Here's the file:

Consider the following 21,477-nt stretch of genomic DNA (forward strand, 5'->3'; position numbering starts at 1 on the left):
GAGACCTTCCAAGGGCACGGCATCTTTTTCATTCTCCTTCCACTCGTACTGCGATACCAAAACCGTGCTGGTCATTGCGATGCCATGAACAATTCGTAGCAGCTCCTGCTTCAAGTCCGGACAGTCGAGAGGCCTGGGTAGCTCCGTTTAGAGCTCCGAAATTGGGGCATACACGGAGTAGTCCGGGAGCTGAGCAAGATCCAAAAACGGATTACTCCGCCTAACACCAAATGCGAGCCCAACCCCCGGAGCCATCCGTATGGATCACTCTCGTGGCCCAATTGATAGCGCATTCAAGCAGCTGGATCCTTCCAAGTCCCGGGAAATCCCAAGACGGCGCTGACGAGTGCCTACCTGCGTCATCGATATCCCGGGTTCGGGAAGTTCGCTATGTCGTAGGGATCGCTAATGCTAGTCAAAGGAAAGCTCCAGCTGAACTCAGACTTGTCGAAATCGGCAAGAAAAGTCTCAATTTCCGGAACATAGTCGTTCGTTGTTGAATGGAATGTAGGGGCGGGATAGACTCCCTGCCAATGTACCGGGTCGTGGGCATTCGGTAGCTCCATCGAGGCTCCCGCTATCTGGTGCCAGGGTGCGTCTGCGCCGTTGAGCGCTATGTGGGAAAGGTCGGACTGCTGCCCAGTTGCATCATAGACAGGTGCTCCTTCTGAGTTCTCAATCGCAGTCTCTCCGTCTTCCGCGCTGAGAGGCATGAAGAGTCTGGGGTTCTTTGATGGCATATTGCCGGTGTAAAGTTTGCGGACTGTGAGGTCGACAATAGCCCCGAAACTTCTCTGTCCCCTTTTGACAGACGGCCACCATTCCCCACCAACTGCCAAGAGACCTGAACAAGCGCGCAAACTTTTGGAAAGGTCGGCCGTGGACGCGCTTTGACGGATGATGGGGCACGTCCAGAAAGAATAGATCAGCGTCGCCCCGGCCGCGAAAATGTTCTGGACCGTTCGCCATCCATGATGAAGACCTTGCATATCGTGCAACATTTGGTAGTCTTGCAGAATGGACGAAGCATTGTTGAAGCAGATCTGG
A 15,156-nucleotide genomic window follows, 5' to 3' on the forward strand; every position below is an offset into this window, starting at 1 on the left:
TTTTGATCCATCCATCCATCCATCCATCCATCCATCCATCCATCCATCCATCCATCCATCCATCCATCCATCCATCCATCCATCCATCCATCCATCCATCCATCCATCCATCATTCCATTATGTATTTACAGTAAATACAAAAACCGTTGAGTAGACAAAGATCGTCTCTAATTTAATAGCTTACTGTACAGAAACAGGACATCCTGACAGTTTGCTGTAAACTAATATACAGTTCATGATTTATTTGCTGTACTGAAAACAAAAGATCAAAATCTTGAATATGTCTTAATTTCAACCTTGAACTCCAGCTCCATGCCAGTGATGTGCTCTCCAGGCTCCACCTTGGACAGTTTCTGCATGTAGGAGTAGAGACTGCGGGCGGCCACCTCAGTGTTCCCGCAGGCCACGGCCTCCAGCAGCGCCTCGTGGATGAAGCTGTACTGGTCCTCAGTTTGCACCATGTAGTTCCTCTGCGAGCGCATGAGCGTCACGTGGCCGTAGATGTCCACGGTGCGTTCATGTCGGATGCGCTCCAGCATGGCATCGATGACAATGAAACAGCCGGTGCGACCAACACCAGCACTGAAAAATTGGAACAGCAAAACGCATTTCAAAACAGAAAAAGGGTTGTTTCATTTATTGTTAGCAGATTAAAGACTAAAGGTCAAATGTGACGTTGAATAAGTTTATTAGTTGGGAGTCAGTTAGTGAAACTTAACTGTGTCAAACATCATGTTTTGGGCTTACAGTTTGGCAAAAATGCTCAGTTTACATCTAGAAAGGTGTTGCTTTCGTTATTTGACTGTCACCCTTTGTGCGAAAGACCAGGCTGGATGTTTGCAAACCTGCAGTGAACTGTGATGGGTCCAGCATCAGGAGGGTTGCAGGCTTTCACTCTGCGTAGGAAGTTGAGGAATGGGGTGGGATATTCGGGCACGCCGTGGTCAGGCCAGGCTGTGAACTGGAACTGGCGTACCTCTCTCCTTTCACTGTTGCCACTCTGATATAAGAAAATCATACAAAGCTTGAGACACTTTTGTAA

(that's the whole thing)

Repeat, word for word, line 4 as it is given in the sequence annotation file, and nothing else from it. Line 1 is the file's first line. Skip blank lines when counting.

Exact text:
TTTTGATCCATCCATCCATCCATCCATCCATCCATCCATCCATCCATCCATCCATCCATCCATCCATCCATCCATCCATCCATCCATCCATCCATCCATCCATCCATCCATCATTCCATTATGTATTTACAGTAAATACAAAAACCGTTGAGTAGACAAAGATCGTCTCTAATTTAATAGCTTACTGTACAGAAACAGGACATCCTGACAGTTTGCTGTAAACTAATATACAGTTCATGATTTATTTGCTGTACTGAAAACAAAAGATCAAAATCTTGAATATGTCTTAATTTCAACCTTGAACTCCAGCTCCATGCCAGTGATGTGCTCTCCAGGCTCCACCTTGGACAGTTTCTGCATGTAGGAGTAGAGACTGCGGGCGGCCACCTCAGTGTTCCCGCAGGCCACGGCCTCCAGCAGCGCCTCGTGGATGAAGCTGTACTGGTCCTCAGTTTGCACCATGTAGTTCCTCTGCGAGCGCATGAGCGTCACGTGGCCGTAGATGTCCACGGTGCGTTCATGTCGGATGCGCTCCAGCATGGCATCGATGACAATGAAACAGCCGGTGCGACCAACACCAGCACTGAAAAATTGGAACAGCAAAACGCATTTCAAAACAGAAAAAGGGTTGTTTCATTTATTGTTAGCAGATTAAAGACTAAAGGTCAAATGTGACGTTGAATAAGTTTATTAGTTGGGAGTCAGTTAGTGAAACTTAACTGTGTCAAACATCATGTTTTGGGCTTACAGTTTGGCAAAAATGCTCAGTTTACATCTAGAAAGGTGTTGCTTTCGTTATTTGACTGTCACCCTTTGTGCGAAAGACCAGGCTGGATGTTTGCAAACCTGCAGTGAACTGTGATGGGTCCAGCATCAGGAGGGTTGCAGGCTTTCACTCTGCGTAGGAAGTTGAGGAATGGGGTGGGATATTCGGGCACGCCGTGGTCAGGCCAGGCTGTGAACTGGAACTGGCGTACCTCTCTCCTTTCACTGTTGCCACTCTGATATAAGAAAATCATACAAAGCTTGAGACACTTTTGTAA